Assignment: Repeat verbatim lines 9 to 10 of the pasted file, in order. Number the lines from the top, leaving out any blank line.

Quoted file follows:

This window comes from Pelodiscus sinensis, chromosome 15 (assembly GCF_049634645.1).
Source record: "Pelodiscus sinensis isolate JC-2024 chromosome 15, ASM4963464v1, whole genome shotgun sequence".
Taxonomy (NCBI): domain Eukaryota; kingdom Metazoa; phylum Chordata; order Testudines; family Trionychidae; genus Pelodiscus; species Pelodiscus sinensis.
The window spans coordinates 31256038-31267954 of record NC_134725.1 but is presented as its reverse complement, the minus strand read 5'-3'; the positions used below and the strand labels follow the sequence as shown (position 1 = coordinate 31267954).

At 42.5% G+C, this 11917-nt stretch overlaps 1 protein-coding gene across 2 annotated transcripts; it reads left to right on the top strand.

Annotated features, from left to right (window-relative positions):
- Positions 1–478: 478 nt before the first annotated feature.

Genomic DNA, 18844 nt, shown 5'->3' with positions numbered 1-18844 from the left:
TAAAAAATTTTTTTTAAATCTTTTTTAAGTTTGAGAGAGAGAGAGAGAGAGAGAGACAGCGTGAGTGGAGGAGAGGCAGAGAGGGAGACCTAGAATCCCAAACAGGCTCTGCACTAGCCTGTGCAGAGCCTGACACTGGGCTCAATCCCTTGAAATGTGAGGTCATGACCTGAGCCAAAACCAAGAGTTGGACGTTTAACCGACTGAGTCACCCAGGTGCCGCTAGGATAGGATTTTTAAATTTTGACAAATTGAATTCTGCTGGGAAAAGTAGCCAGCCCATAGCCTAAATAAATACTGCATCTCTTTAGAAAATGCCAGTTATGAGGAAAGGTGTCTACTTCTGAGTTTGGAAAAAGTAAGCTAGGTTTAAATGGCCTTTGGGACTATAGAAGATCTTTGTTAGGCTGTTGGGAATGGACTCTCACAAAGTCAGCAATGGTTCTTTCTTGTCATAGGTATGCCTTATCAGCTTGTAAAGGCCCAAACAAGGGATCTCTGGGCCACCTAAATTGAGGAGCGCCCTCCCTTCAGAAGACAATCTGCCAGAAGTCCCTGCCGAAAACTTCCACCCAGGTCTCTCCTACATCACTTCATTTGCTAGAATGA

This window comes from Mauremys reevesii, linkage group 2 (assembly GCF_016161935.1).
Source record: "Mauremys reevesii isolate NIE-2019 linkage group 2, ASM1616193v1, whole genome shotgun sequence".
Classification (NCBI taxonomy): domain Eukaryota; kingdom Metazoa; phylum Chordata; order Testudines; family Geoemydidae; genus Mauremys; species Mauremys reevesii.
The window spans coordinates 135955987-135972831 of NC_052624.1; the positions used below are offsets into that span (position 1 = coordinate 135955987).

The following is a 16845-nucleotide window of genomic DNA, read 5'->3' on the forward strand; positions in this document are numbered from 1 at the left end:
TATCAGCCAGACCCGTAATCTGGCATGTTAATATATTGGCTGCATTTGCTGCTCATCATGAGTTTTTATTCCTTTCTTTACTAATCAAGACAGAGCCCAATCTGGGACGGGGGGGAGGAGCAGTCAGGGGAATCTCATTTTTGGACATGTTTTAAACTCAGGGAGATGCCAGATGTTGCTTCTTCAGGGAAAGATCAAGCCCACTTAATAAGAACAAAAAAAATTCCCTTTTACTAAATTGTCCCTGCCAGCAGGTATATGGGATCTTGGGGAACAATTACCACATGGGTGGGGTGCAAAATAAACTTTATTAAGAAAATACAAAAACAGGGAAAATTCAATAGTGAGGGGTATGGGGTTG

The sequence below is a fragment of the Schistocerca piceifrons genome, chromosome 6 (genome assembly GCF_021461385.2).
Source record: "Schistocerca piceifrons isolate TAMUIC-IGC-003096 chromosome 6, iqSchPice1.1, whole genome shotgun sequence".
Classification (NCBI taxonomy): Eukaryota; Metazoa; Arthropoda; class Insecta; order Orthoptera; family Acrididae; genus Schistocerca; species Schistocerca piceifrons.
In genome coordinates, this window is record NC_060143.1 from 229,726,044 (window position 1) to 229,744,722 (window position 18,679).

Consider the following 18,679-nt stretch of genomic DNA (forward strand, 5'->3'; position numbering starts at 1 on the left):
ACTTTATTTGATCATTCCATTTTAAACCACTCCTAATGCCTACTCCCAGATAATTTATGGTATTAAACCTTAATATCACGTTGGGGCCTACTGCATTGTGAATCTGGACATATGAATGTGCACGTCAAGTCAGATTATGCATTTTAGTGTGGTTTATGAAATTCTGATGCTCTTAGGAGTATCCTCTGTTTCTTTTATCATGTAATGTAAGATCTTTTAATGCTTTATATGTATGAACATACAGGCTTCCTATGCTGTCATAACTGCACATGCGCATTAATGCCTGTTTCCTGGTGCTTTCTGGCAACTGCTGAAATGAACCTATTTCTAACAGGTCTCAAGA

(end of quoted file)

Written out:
TAAAAAATTTTTTTTAAATCTTTTTTAAGTTTGAGAGAGAGAGAGAGAGAGAGAGACAGCGTGAGTGGAGGAGAGGCAGAGAGGGAGACCTAGAATCCCAAACAGGCTCTGCACTAGCCTGTGCAGAGCCTGACACTGGGCTCAATCCCTTGAAATGTGAGGTCATGACCTGAGCCAAAACCAAGAGTTGGACGTTTAACCGACTGAGTCACCCAGGTGCCGCTAGGATAGGATTTTTAAATTTTGACAAATTGAATTCTGCTGGGAAAAGTAGCCAGCCCATAGCCTAAATAAATACTGCATCTCTTTAGAAAATGCCAGTTATGAGGAAAGGTGTCTACTTCTGAGTTTGGAAAAAGTAAGCTAGGTTTAAATGGCCTTTGGGACTATAGAAGATCTTTGTTAGGCTGTTGGGAATGGACTCTCACAAAGTCAGCAATGGTTCTTTCTTGTCATAGGTATGCCTTATCAGCTTGTAAAGGCCCAAACAAGGGATCTCTGGGCCACCTAAATTGAGGAGCGCCCTCCCTTCAGAAGACAATCTGCCAGAAGTCCCTGCCGAAAACTTCCACCCAGGTCTCTCCTACATCACTTCATTTGCTAGAATGA

This window comes from Mauremys reevesii, linkage group 2 (assembly GCF_016161935.1).